Developing Development Guidelines: Maintain Accountability

Read the Introduction, Guideline #1: Don’t Reinvent the Wheel, and Guideline #2: Leave Perfection Out of It.

One thing that Jared and I have always come back to over the course of our nearly 4 years of experience building games with Unreal Engine is the fundamental fact that we both enjoy it. So why is it that we’ve given up in the past?

We’ve discussed in previous posts a few of the pitfalls that have contributed to our inability to follow through on past attempts at releasing a finished game project, but the truth is that it wasn’t over ambition or perfectionism that made us not finish our previous games. We didn’t finish those games for a very simple reason: we eventually stopped working on them.

And that is exactly what we tried to address with our third guideline: Maintain Accountability.

It’s easy to say at the onset of a long creative project that you simply won’t stop working on it until it’s done. But that project will eventually start to feel daunting, and if you don’t take measures to hold yourself accountable, letting it fizzle out will become a natural outcome, despite your best intentions.

Working on Interference is not a full-time commitment for us. Jared and I both have jobs and lives and only so many hours in the day in which we can fully commit to working on the game. We also live in different timezones. We knew going in that if we wanted to make this work, we’d need to be better about communication and task management than we had been on past projects.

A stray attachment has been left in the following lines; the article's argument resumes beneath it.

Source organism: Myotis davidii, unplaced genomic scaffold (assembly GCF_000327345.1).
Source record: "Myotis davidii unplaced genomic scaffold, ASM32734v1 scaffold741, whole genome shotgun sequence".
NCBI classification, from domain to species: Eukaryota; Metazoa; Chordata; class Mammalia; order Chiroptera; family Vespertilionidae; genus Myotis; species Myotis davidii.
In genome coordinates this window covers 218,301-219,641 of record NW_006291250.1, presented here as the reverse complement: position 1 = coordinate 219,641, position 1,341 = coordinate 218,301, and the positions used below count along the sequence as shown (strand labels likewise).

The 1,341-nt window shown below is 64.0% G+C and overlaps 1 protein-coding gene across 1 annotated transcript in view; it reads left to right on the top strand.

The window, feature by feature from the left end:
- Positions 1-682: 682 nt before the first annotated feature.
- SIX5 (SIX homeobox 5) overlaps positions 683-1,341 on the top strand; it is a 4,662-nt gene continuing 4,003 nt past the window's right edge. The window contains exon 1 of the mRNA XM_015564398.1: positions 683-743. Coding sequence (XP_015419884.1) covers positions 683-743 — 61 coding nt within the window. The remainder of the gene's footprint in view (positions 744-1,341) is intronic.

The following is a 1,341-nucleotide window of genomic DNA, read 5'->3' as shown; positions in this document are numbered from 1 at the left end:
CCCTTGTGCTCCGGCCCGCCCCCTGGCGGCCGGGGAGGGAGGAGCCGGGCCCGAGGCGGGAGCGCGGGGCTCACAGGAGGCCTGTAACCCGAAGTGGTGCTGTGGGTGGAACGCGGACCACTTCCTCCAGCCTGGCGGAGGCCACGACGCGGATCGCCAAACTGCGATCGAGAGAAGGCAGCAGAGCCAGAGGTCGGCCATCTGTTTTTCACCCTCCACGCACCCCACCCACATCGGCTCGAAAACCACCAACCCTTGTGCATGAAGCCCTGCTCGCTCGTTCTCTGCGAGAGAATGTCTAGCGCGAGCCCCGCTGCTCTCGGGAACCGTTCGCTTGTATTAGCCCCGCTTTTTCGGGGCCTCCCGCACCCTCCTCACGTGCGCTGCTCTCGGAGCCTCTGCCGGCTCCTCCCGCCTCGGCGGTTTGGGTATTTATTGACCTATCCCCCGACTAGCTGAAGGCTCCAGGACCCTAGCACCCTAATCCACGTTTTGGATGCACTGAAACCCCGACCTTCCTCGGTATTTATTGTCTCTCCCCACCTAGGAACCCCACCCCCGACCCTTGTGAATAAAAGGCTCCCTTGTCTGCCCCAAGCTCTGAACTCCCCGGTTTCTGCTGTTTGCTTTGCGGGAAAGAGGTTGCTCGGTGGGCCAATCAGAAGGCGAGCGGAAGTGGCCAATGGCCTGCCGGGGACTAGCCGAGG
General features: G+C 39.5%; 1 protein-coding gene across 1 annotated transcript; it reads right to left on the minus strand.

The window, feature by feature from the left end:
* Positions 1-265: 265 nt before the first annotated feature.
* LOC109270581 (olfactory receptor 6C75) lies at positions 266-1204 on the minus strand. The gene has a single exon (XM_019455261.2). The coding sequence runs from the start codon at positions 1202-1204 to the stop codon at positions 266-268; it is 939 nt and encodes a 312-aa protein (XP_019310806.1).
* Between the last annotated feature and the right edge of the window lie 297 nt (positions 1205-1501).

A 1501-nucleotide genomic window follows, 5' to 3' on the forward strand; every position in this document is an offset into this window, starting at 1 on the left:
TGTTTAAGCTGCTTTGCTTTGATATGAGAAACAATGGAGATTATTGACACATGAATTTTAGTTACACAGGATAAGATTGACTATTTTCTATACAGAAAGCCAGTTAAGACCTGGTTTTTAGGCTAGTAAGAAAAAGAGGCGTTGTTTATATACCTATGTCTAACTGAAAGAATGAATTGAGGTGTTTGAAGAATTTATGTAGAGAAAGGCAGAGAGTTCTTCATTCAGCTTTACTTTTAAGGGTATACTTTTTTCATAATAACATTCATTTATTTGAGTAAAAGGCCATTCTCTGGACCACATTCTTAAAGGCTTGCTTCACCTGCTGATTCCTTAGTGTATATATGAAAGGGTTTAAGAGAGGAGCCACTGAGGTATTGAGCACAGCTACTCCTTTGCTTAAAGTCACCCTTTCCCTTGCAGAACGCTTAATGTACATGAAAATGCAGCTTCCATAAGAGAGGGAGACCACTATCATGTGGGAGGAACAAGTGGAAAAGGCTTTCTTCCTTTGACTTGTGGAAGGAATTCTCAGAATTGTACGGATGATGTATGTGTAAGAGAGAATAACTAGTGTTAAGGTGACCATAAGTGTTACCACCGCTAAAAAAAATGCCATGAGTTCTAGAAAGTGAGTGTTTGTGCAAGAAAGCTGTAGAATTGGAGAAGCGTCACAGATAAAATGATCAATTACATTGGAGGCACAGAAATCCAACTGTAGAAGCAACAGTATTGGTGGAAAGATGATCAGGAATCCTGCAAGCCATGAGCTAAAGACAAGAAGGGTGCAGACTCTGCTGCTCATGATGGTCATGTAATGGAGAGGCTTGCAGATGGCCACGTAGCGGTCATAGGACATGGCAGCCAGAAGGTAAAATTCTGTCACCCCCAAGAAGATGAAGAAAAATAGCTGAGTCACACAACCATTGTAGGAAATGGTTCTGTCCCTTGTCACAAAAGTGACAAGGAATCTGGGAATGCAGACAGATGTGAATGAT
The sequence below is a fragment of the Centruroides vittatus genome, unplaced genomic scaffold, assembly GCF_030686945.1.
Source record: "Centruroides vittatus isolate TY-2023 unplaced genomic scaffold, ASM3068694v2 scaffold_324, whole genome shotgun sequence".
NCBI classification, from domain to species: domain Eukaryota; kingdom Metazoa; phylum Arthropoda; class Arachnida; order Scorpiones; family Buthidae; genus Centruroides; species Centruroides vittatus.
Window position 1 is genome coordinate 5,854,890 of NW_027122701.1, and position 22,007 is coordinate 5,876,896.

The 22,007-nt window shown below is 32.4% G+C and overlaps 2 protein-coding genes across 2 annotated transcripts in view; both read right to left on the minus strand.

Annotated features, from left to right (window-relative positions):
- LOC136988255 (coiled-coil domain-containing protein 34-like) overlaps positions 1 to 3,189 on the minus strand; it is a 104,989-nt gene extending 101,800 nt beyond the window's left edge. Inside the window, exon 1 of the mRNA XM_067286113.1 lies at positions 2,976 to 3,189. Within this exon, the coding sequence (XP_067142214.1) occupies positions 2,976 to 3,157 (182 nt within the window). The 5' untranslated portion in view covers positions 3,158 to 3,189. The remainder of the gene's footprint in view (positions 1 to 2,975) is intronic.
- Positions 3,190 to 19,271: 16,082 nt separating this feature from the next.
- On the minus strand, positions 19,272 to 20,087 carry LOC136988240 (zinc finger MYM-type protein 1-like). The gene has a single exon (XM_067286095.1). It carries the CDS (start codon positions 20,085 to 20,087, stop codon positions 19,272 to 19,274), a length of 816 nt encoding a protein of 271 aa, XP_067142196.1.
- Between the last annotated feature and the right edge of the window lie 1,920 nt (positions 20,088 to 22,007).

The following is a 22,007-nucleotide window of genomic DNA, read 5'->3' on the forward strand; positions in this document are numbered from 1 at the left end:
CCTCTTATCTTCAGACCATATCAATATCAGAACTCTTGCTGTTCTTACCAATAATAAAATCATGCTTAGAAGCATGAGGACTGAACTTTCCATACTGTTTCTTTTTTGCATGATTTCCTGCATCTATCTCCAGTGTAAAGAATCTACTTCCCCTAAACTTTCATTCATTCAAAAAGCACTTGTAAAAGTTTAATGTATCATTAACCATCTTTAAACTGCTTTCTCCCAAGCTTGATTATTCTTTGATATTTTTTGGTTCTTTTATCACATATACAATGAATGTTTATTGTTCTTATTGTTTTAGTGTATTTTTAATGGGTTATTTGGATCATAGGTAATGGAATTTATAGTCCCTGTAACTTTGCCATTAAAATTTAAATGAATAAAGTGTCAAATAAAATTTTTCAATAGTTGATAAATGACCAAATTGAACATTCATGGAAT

For the last year, we’ve been committed to tracking our work with Trello cards and checking in at least once per week via video call, with tons of communication over Slack in between. Life can be unpredictable and there are certainly days where we don’t really accomplish much. But by setting a cadence of weekly check-ins, we’ve been really effective with never letting those periods of unproductivity stretch beyond a few days. We knew from experience that a week of not working on a game very easily becomes two weeks, which becomes two months and eventually three years.

Weekly check-ins disrupt this natural depression in productivity over time by making sure we can always reassess our goals and objectives if we ever find ourselves losing steam. We avoid hard deadlines, but always set reasonable weekly goals so we can keep a pulse on how we’re doing and stay flexible in our approach to avoid burnout. Working on the game for 14 months straight sounds exhausting. Working on it for just a few more days until the next check-in though? How can I give up when I’m just three days away from hitting the goal I set for myself just last week!?

Of course, even with all the accountability in the world, other factors can still sap the fun out of a project start to make it feel like a drag. But the beauty of staying accountable is that we’re always in control over the fate of the project.

Had we decided 3 months in that we just weren’t feeling it and wanted to put the game on hiatus, it would have been a bummer, but it at least would have been a conscious decision and not something we look back on years later and just think “man what ever happened with Interference…?”.

Thankfully, our other guidelines have kept us motivated well beyond that 3 month mark, and their importance cannot be overstated. But it’s been the commitment to accountability that has given us a framework to channel that motivation into an actual game, and seeing our progress unfold week by week has been the biggest motivator of all.

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